FREEPORT — The town’s latest budget proposal shows a $52,000 reduction in spending, but cuts in revenue and state aid will lead to a property tax increase.
Town Manager Peter Joseph and Finance Director Abbe Yacoben last week presented to the Town Council an $8.92 million budget proposal for fiscal year 2015.
The budget shows a municipal tax increase of 2.05 percent, or 7 cents per $1,000 of assessed value. The town’s current mil rate is $15.85 per $1,000.
Regional School Unit 5’s $15 million budget proposal, up 5 percent over the current year, would increase the tax rate an additional 53 cents per $1,000.
Factor in another penny for Cumberland County taxes, and Freeport residents could be looking at a property tax increase of 61 cents per $1,000. For the owner of median-priced home valued at $221,500, that would mean a tax increase of roughly $135.
The municipal budget does not include the $2.5 million capital budget, which is funded by the town’s reserve funds and was adopted on April 15.
The town’s cost of doing business is up $99,000, Yacoben said, while revenue sharing, down $35,000 this year, has been cut in half over the past six years.
A reduction of $82,000 in assessments from regional trash company ecomaine helped the town reduce expenditures, despite some new costs. The budget includes, for example, $21,500 for the implementation of the statewide inter-library loan system Minerva at the Freeport Community Library.
A couple of big-ticket items that were left out of the budget proposal remain on the table.
The Fire and Rescue Department has proposed the addition of $155,000 in wages and benefits for two new full-time employees, which would add nearly 12 cents to the tax rate. And the Shellfish Commission has requested $90,000 for the creation of a shellfish coordinator position, which would add almost 7 cents to the tax rate.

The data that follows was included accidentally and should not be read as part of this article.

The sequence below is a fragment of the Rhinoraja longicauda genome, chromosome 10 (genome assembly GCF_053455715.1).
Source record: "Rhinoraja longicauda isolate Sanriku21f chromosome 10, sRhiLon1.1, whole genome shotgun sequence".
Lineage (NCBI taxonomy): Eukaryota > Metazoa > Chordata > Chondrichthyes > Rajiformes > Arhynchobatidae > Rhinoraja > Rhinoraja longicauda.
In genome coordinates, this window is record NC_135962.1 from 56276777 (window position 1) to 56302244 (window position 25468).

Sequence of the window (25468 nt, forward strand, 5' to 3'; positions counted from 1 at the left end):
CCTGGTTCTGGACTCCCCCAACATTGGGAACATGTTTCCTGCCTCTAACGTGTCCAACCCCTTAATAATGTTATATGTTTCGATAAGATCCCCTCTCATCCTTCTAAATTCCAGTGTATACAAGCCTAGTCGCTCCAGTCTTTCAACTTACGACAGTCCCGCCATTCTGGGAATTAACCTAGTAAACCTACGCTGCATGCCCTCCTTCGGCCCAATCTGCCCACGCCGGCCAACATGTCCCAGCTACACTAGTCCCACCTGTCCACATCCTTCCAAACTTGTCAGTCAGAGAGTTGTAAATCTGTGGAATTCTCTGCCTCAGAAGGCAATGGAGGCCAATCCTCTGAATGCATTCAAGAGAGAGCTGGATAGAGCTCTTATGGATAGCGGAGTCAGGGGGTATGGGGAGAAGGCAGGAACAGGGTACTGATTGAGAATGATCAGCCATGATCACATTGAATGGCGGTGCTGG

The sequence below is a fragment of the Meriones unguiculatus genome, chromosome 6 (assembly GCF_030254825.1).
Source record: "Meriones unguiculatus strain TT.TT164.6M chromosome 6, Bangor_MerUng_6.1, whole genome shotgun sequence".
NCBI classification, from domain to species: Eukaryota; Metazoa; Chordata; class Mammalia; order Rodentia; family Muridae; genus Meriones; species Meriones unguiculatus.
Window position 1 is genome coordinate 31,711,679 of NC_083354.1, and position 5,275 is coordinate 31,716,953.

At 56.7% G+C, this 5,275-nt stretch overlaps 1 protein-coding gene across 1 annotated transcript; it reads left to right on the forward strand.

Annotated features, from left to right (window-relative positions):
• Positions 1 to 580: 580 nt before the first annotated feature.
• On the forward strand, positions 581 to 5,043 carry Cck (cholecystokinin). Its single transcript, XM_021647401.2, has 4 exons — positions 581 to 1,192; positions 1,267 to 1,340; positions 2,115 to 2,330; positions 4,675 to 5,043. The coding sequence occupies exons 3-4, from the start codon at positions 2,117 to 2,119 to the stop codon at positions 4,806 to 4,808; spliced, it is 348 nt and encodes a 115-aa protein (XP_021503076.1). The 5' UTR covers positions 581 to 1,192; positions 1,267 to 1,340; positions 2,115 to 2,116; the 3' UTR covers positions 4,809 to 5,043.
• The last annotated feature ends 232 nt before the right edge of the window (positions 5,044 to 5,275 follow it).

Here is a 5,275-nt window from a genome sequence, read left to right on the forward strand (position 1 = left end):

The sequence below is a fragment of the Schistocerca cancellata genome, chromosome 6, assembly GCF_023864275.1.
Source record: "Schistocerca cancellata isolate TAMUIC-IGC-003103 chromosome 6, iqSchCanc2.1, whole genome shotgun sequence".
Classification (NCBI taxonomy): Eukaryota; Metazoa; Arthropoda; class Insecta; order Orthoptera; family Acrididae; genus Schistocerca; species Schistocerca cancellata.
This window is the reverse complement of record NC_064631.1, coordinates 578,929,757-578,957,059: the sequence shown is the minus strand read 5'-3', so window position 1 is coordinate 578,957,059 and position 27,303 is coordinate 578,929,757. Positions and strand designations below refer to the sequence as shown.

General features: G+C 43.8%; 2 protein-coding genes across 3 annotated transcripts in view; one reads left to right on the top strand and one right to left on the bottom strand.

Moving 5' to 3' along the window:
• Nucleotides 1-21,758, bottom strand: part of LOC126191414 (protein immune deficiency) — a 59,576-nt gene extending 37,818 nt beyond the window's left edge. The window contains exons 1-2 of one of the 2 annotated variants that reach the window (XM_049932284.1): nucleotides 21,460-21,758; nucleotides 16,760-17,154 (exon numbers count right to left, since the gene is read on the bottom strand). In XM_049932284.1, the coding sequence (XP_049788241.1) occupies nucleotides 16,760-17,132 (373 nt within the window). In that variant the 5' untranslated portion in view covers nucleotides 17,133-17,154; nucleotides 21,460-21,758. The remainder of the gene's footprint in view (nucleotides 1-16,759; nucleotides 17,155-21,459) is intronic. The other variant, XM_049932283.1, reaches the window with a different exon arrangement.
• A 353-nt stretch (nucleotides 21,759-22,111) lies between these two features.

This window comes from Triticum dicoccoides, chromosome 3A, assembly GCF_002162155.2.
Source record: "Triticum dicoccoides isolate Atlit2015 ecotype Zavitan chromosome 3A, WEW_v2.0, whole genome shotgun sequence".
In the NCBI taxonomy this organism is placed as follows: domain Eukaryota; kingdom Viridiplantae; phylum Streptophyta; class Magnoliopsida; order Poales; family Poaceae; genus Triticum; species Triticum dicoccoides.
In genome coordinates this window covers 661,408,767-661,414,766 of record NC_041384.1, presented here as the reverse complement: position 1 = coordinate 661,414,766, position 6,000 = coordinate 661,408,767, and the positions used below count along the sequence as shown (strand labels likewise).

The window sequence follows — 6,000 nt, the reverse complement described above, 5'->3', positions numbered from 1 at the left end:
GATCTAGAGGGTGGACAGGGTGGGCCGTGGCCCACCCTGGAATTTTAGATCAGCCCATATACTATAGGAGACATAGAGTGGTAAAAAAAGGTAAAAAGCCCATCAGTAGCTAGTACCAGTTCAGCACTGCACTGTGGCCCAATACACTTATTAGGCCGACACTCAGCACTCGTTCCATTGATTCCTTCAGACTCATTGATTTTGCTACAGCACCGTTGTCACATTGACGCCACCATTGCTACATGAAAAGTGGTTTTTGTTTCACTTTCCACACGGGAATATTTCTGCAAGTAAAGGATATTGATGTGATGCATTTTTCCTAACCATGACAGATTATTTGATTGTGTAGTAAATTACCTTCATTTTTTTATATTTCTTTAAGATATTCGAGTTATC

“I would consider both of these items optional add-ons,” Joseph said.
The current budget includes $6,500 in revenue for passport processing at the library, but that item has been removed from the 2015 proposal. Library staff have asked the town to cut the service because it eats up too much of their time, sometimes two hours for a single passport. No other town office appears poised to take over.
Joseph acknowledged that some residents would be irked by the potential loss of passport processing in town. The closest processing locations would become post offices in Brunswick and Portland.
“This will be the hot-button issue of this budget cycle,” Joseph said.
The council will review the budget at its May 20 workshop, but won’t hear public comments at that meeting. A public hearing on the budget is scheduled for the June 3 Town Council meeting. The council’s target adoption date is June 17.